At his sensor array terminal in the flight operations centre, operator Maxx Cantrell picked up the heat signature of a Saud Kruger Beluga Liner on an approach vector towards the station. As duty and protocol required, he opened up a comms channel and hailed the fast moving vessel.
“Saud Kruger Foxtrot Uniform Romeo, this is Coney Gateway Flight Control. Please abide by station law and submit a docking request before landing.”
Within seconds, the Beluga pilot keyed an auto-request to the station’s internal computer which would assign the first free landing pad capable of accommodating the huge ship, subject to clearance from its human controller. Cantrell’s fingers flashed across the terminal in an almost automatic manner.
“Docking request approved,” he responded, green-lighting one of the largest landing pads. “You may alight on pad four-two.”
A moment later, the liner entered the docking bay with a carefully controlled velocity and set down regally onto the assigned pad.
As its engines powered down, wisps of hydrogen fuel spewed wildly from giant nacelles at its rear while docking clamps secured the landing legs to the platform. At over two hundred metres in length and one hundred and thirty wide, it was one of the largest vessels capable of passing through the narrow docking port that served as the only major entrance and exit to the Orbis starport. Bigger ships were in existence, such as the Interdictor and Farragut class warships, but these were typically constructed and maintained by the Federal and Imperial Navies who refuelled, repaired and rearmed them at specialised dry-docks. The Beluga was the flagship model designed and manufactured by the esteemed Saud Kruger Corporation, a company famous for its prestigious transport ships and favoured by many politicians, celebrities and other VIPs throughout populated space. As such, it was as beautiful as it was big, with an elongated central body similar to that of the early airliners of Earth’s distant past. However, unlike the atmospheric vehicles of ancient history, the upper half of the hull was given over to a strong, tinted glass like material; its purpose to give its passengers as much a view of the cosmos as possible from a series of promenades and viewing chambers beneath. The middle and lower sections of the ship were reserved for living quarters, cargo storage, mess halls, an entertainment centre and even a gym while the back end housed more integral systems such as life support and the powerful frame shift drive necessary to power the starship across the galaxy. As soon as the ship’s systems were powered down and Cantrell’s terminal indicated that all docking clamps were locked in place, he reopened the comm channel.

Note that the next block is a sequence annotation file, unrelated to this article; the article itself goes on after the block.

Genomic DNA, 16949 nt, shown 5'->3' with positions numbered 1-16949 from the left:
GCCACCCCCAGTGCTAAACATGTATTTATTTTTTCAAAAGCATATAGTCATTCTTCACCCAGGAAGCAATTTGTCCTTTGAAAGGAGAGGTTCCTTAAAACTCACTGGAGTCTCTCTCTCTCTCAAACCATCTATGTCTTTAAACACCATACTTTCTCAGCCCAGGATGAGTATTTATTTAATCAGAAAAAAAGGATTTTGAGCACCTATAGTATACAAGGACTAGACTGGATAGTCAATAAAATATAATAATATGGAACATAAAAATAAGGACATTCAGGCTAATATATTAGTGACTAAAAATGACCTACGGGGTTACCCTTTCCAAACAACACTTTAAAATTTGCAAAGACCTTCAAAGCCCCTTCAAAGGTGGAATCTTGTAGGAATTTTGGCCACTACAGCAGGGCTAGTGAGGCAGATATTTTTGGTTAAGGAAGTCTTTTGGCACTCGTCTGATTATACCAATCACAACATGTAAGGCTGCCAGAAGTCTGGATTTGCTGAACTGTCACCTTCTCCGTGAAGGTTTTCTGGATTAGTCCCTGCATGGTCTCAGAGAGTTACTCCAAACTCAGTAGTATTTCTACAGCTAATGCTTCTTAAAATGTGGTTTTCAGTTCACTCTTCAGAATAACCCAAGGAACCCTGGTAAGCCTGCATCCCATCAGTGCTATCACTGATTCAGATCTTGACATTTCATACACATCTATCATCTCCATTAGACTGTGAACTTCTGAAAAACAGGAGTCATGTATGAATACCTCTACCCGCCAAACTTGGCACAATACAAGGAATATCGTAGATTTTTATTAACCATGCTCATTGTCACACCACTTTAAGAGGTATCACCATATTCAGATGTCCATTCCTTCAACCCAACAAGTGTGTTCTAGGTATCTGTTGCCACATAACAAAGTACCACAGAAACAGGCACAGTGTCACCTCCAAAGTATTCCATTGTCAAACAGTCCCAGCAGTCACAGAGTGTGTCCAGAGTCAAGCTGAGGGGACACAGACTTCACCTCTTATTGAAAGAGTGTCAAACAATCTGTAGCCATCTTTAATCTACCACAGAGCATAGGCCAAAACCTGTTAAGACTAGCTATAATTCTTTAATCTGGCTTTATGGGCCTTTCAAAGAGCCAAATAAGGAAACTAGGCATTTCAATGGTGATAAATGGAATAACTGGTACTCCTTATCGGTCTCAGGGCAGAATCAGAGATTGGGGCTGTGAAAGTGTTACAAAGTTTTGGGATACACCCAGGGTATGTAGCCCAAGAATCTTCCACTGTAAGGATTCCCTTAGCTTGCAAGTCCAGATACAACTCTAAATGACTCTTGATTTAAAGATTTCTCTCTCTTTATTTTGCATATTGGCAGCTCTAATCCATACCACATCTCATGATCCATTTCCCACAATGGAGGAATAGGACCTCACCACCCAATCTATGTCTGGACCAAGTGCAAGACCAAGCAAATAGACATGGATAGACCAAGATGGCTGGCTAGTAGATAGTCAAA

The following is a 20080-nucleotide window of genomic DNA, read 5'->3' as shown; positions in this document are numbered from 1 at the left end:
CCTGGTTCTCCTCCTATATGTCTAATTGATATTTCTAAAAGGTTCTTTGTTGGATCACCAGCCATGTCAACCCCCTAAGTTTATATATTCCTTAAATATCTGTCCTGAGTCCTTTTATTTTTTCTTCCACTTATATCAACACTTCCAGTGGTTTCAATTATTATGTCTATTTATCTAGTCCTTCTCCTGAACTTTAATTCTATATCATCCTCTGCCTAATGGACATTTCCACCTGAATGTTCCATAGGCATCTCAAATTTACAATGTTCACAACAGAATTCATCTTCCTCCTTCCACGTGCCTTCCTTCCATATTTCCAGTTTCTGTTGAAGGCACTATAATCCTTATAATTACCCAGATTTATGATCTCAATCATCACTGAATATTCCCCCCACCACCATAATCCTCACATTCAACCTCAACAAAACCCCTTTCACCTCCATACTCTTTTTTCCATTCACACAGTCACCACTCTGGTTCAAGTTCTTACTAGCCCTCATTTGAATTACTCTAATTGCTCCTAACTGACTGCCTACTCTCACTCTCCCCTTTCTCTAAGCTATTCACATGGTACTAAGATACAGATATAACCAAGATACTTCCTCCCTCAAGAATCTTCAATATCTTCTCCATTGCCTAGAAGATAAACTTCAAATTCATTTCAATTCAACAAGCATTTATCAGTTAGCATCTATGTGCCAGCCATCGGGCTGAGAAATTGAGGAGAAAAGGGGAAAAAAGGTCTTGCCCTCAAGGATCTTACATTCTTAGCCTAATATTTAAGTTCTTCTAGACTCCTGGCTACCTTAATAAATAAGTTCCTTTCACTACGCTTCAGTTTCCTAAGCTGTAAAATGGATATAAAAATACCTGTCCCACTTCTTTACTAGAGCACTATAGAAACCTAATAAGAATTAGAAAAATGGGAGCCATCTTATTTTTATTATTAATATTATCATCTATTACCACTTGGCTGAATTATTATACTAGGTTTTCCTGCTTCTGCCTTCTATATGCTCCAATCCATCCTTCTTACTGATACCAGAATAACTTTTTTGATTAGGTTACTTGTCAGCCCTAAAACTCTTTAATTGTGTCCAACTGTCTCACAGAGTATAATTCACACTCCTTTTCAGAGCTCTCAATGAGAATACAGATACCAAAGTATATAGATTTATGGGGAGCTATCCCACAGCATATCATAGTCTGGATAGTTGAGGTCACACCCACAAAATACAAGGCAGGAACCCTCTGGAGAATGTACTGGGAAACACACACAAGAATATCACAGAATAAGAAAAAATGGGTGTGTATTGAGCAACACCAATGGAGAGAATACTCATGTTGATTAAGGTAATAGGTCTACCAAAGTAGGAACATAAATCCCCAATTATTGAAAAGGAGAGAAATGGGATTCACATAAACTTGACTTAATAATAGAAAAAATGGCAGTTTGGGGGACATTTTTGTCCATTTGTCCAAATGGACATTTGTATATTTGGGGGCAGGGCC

“Greetings, commander. The 8th Dragon Squadron welcomes you to Coney Gateway. We trust that you will find our services accommodating.”
“Oh, I trust I will, brother Dragon,” said the pilot with apparent amusement. “Now be a darling and remind me again which level the Star & Garter is on. I’ve a raging thirst that only a bottle of Centauri will quench.”
Maxx frowned briefly before the seed of recognition finally bloomed. It had been more than a standard year since his departure, but in linking the ostentatious nature of the newly docked ship, the flowery language and the obligatory mention of gin, there could be no mistake.
Commander Deuil Furieux had come home.